According to the Myers and Briggs Foundation, there are sixteen different personality types. When I was first taught about their typology survey my teacher told me that we're not static – taking their survey after a span as small as six months could change the results notably. Add in a small list of quirks people might exhibit and it doesn't take long for the possibilities to grow to a huge number. Such would be only a handful compared to the different types of people we'll meet throughout our lives. Thousands upon thousands of different roles exist in the world we will come to know even if we only play a dozen or so on a regular basis (such as brother, clerk, student, et cetera). What's this have to do with role-playing? Everything! Through experimentation, active learning, unmasking and expunging role-playing utilizes this concept to encourage personal growth.
Have you ever decided to talk in a funny accent about a favorite pastime, just to see what others would do? Did you do this after you turned twenty? How about among people you didn't know well? If you have, then you've already engaged in the experimenting portion of role-playing. Those of you who have not are in for a treat. As social settings enforce norms on us, those norms limit our understanding. Say I'm a strictly scientific, non-philosophical and nonspiritual person. How I see the world will be affected by those details. What if I want to explore parts of humanity such as philosophy and spirituality? These social norms (imposed by others in addition to ourselves) would inhibit that if they were strong enough. Role-playing is a tool to step outside those, allowing ourselves to examine unfamiliar manners of behavior. We are not shedding our views by doing so, merely setting them aside to learn about those held by others. Cashiers tasked with up-selling items benefit from role-play training because they get to test different hats (roles) in a friendly environment.
Speaking of testing different hats, there's a lot to learn by putting ourselves into those normally worn by others. Take the case of my character James Spackleson. When he talks it's very abrupt – not rude, just blunt. This was quite the challenge because being blunt doesn't come naturally for me. Don't get me wrong, I've got no problem with bluntness. It's just not me. After role-playing that character for a few sessions I began to better understand the blunt friends I had and how they might perceive the way they talk. Once it became easier to do, I could better appreciate their brevity. The reason I got to learn this is because I experimented with it. Said experiment was successful because it was in an environment friendly to it: All of us were role-playing. This could go for more behaviors than just bluntness. You could learn about the different personality types mentioned earlier via adopting them for various characters temporarily. Think of each different personality as a mask; How would you know what it looks like from the inside without wearing it?
On masks and personalities, much can be said about the unmasking of our personalities. All those social norms that we are locked into through the actions of others, as well as ourselves, can cause portions of us to stagnate. What if I'm a talented novelist but I've been working in accounting for ten or more years? It would be really hard for me to express that artistic ability if I've been neglecting it. The predominance of the accounting role isn't usually conducive to right-brained activities. If I role-play a character who is contrary to my normal everyday accountant then it opens me to the possibility of rediscovering my artistic talent. This also displaces the accountant mask so that others can come to the surface (hopefully all that latent expression, in this case). Even if the Picasso in me remains below the surface, role-playing sets aside our normal masks and lets one just be for a while. We could not be an accountant, a cashier or a manager; instead just being ourselves, expressed in whatever character we wish to portray.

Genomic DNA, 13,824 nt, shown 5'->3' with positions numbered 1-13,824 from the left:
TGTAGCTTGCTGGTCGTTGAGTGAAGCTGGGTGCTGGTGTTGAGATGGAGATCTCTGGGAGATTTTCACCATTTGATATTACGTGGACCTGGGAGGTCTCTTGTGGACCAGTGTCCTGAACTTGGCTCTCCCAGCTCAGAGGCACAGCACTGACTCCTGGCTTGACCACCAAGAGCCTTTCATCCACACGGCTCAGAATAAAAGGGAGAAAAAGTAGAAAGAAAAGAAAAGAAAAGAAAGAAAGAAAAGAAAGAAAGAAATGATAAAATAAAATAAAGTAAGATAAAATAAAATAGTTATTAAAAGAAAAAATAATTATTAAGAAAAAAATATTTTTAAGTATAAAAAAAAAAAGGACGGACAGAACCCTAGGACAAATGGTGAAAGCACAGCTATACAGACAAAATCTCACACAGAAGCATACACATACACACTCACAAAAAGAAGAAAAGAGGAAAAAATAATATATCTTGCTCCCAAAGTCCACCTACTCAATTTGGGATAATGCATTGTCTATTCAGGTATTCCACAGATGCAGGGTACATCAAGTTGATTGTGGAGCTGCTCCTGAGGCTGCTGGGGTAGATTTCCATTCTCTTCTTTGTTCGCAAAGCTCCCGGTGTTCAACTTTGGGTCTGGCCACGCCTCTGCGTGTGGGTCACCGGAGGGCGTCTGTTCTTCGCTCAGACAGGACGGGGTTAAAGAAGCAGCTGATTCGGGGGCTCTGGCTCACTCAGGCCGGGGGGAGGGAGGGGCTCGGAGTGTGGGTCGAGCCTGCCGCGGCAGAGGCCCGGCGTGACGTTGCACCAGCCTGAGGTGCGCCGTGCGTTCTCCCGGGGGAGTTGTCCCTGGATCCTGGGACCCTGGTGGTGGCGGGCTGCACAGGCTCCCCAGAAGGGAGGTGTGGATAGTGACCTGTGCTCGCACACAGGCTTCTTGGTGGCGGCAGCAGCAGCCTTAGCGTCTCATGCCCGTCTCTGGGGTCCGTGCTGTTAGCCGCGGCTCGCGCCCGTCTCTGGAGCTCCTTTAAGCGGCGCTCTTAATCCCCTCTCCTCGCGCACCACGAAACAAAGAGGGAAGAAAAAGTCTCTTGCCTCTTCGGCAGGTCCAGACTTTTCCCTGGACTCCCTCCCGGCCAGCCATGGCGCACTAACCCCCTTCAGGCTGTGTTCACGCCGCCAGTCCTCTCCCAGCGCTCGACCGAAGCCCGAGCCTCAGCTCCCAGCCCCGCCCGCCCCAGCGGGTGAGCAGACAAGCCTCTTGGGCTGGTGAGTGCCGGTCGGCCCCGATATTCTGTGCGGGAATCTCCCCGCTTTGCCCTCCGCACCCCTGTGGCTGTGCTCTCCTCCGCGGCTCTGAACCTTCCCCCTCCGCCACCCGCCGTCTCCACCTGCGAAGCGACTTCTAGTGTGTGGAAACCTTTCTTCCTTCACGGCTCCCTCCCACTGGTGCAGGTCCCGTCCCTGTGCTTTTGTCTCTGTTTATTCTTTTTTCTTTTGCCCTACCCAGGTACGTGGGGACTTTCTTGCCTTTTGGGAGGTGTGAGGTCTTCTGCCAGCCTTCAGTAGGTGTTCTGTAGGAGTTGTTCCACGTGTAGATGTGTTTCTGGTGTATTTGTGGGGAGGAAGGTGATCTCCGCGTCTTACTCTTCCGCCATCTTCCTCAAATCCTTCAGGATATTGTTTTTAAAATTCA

What about people who play evil characters? Do they really just want to be vile? That's where another aspect of role-playing comes in handy. Every novel, play and movie I've experienced all have at least one antagonist each. Most of them have a few of varying importance to the plot. Negativity in it's varying forms builds up in all of us as life happens. Stress can make us snappy, sadness can make us angry, grief can make us seem uncaring. Not many avenues in life allow us to thoroughly express these feelings and behaviors. Creative expression is one that does and it is through this medium such negativity is best expunged. When I'm very upset writing angry lyrics calms me down. It's not that I unleash them onto the world or wish to hurt someone with them; Allowing myself to fully express myself cleanses residual buildup. Role-playing characters with a strong dark side lets people vent. Also, if you are the dungeon master it's satisfying when your players overcome the cruel villain you've been using to taunt them. Remember that not every villain has to be cruelly evil to be effective. Selfish or misunderstood characters can work just as well. Here's a sample villain: Someone went through an ordeal you did but made the evil choice you didn't. Where would they be? Exploring that road can further affirm your own decisions and come up with a villain you could easily relate to. We've all got negative sides to our personalities. Personal growth depends on understanding all parts of ourselves, not just the pieces we like. Role-playing games can provide a safe environment for this to be done constructively. Happy evolving!
Myers & Brigg's Foundation: